WASHINGTON — A U.S. Agency for International Development and Inter-American Development Bank innovation challenge to improve conditions for Venezuelans inside and outside their country has garnered over 1,000 applications in its first months, organizers said Thursday.
The BetterTogether Challenge, launched in October, aims to crowdsource ideas from Venezuelans and others around the world to solve problems facing people living in the economically collapsed country as well as the Venezuelan refugees and migrants who have spread across Latin America. The challenge is expected to run for two years, based upon the availability of funds, and winners can be awarded between $25,000 and $1.5 million.
“You could actually [turn] a situation which is a desperate situation into an opportunity to really make a big difference [in the] long term for everyone in those countries.”— Irene Arias Hofman, CEO, IDB Lab
More on Venezuela:
“We’re humble enough to know that we don't have all the answers. The Venezuelan crisis is so complex and so multifaceted,” said John Barsa, USAID assistant administrator for Latin America and the Caribbean, at an event in Washington. “We’ve thrown it open to solutions from anywhere. … It could be how to have Venezuelans employed in the economy in Colombia. It could be solutions on how to improve the situation inside the border in Venezuela.”
The challenge is accepting proposals that fit into at least one of four categories: people, productivity, services, and finance. The “people” category seeks solutions that will build skills and networks and promote social cohesion and peaceful relationships; “productivity” proposals should increase access to livelihoods and goods necessary for daily life; “services” applies to those that improve service delivery in a variety of sectors, such as health and education; and “finance” solutions should improve access to capital.
USAID’S partnership with IDB taps into the creativity, innovation and entrepreneurial spirit of the bank’s IDB Lab to help incubate promising submissions, said Irene Arias Hofman, CEO of IDB Lab. Many of the applications received so far have been from inside Venezuela, and if selected, those ideas will receive access to the lab’s network for further support in development and scaling, she said.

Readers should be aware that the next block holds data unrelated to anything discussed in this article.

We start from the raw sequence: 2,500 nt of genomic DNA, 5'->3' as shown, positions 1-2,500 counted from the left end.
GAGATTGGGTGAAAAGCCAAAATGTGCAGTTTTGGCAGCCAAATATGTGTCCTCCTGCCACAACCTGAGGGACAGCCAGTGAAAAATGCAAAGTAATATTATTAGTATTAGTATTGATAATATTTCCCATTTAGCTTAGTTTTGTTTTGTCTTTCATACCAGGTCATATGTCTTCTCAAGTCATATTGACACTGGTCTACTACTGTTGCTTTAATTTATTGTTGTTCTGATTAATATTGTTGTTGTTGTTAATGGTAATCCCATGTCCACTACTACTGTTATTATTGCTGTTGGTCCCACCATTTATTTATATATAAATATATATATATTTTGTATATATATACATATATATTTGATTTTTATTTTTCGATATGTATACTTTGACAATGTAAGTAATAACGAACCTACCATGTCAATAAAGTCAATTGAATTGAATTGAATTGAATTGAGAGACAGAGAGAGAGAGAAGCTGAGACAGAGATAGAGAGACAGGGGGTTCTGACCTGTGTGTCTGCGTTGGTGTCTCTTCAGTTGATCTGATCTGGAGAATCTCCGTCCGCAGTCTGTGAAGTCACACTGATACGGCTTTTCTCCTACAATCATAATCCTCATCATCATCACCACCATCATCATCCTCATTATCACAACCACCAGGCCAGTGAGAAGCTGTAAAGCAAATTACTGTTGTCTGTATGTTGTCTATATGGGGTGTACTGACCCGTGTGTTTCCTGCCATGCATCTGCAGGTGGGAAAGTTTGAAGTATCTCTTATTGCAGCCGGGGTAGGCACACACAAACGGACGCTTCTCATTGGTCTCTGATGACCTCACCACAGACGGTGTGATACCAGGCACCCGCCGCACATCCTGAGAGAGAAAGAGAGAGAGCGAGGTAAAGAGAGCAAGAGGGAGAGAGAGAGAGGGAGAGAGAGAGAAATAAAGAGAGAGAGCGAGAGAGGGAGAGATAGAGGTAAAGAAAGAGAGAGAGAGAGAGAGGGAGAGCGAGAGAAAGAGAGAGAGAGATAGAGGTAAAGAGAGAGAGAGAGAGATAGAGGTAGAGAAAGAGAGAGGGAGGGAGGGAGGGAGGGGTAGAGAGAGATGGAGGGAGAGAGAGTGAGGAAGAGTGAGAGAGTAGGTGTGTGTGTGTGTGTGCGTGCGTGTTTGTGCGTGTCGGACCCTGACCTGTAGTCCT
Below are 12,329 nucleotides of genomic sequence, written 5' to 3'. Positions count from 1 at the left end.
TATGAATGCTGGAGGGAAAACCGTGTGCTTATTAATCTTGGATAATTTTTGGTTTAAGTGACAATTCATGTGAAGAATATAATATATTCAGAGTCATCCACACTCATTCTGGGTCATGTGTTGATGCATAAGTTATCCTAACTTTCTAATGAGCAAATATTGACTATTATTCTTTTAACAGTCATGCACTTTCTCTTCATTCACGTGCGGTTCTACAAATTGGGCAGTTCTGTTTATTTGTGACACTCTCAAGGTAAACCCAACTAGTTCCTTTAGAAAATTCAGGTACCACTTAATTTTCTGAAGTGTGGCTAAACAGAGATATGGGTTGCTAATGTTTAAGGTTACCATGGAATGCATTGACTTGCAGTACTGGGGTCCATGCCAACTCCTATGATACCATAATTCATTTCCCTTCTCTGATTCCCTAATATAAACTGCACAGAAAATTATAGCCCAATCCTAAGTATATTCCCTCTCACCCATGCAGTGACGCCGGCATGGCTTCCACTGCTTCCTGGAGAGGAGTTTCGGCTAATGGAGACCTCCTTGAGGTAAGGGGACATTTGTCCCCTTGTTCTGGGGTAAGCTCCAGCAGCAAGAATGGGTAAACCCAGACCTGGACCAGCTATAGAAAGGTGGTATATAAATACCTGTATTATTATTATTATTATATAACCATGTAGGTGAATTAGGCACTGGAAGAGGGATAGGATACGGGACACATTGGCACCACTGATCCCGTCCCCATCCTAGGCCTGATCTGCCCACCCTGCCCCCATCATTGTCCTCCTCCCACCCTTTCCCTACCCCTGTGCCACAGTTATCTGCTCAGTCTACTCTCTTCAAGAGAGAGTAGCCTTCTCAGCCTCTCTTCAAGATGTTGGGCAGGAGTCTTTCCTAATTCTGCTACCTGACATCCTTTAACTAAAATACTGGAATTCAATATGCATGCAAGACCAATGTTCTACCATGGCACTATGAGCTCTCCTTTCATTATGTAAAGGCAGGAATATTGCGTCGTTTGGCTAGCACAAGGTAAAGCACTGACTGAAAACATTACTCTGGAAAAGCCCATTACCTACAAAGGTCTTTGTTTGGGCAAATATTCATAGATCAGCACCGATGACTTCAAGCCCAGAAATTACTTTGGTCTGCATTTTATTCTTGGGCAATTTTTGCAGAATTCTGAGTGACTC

“In addition to the financial support, it’s also an opportunity for those who apply to be connected to [these] larger networks in the region,” Hofman said.
The range of financial support in grants, loans, and equity is meant to allow for ideas at all stages of development to have a chance at acceptance. The $25,000 level will fund development and testing of an early stage idea, the $250,000 level will fund the pilot and evaluation of an existing prototype, the $500,000 level will fund broader market viability for already successful pilots, and the $1.5 million level will fund projects with demonstrated commercial viability or public sector partnerships in the region.
The IDB Lab team has already seen proposals “that are really forward-looking” in terms of addressing challenges around education, labor and jobs, identity, and financial access, Hofman said.
Hofman added that IDB staff in countries where winning challenge solutions will be implemented, including Argentina, Brazil, Chile, Colombia, Ecuador, Guyana, Panama, Peru, and Trinidad and Tobago, are involved in spreading the word in the region about the opportunity to access the funds. IDB will make an effort in the coming months to seek out additional applications from countries that have thus far submitted few, she said.
USAID and the IDB Lab are reviewing the first 200 applications but have not said when winners will be announced. Organizers are hoping solutions that are awarded funds from the challenge will help spur additional ideas from others in the region. Applications will be accepted on a rolling basis.
“Our mandate is to use innovation and to bring more inclusion and to address solutions for vulnerable populations,” Hofman said. “What we hope for also is that the situation in the countries where those who have left also improves. Not just for Venezuelans but for the host communities. … What are those skills of the future that you need? You could actually [turn] a situation which is a desperate situation into an opportunity to really make a big difference [in the] long term for everyone in those countries.”